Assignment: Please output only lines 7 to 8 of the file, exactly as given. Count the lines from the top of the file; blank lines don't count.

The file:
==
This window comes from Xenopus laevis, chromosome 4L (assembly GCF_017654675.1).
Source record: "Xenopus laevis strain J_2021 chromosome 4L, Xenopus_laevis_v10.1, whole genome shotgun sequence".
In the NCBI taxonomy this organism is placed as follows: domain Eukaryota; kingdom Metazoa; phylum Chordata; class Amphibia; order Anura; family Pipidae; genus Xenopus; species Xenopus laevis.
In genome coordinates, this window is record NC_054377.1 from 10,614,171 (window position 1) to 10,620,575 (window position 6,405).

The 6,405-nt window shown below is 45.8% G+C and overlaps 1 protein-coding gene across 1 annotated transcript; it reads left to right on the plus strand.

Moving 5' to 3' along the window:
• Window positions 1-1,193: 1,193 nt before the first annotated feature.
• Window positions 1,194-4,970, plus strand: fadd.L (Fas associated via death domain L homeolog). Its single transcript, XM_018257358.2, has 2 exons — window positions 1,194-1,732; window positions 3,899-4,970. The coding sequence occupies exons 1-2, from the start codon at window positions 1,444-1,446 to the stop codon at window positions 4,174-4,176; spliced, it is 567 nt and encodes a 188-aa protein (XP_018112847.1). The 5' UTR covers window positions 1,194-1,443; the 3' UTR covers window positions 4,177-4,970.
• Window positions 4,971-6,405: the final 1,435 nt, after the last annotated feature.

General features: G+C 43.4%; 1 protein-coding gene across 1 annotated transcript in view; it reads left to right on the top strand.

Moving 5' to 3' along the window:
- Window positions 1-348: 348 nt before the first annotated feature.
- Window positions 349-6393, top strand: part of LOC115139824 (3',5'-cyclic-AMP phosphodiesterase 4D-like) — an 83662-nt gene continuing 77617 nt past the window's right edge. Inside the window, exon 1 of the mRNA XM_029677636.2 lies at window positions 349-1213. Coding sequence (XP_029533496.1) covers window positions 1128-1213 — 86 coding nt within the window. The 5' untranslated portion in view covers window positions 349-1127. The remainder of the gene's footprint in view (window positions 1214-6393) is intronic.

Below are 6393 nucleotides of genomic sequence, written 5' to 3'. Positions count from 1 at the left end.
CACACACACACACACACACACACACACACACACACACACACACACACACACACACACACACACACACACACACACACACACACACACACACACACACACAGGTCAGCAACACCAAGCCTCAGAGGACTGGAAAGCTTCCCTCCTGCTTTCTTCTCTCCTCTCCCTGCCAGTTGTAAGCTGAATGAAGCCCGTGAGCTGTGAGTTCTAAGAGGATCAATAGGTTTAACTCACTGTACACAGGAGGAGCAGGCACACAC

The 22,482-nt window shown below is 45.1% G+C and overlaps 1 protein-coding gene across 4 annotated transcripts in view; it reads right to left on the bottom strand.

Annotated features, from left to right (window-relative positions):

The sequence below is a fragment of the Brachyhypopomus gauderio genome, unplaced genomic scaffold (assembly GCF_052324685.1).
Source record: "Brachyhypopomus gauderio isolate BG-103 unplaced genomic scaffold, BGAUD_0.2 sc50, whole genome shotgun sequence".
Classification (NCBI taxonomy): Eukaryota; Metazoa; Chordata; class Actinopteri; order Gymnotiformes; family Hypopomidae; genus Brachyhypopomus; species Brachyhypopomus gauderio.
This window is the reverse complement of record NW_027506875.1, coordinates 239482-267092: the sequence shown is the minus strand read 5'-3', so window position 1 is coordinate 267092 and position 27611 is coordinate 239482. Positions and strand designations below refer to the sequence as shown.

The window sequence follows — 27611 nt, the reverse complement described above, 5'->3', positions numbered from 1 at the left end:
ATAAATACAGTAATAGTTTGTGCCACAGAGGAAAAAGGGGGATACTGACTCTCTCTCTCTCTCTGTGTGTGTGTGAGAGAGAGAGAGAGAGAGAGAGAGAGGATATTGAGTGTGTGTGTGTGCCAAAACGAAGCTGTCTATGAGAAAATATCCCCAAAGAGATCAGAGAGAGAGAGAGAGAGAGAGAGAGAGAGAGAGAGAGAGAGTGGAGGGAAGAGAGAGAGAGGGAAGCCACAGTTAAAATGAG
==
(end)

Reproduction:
• Window positions 1-1,193: 1,193 nt before the first annotated feature.
• Window positions 1,194-4,970, plus strand: fadd.L (Fas associated via death domain L homeolog). Its single transcript, XM_018257358.2, has 2 exons — window positions 1,194-1,732; window positions 3,899-4,970. The coding sequence occupies exons 1-2, from the start codon at window positions 1,444-1,446 to the stop codon at window positions 4,174-4,176; spliced, it is 567 nt and encodes a 188-aa protein (XP_018112847.1). The 5' UTR covers window positions 1,194-1,443; the 3' UTR covers window positions 4,177-4,970.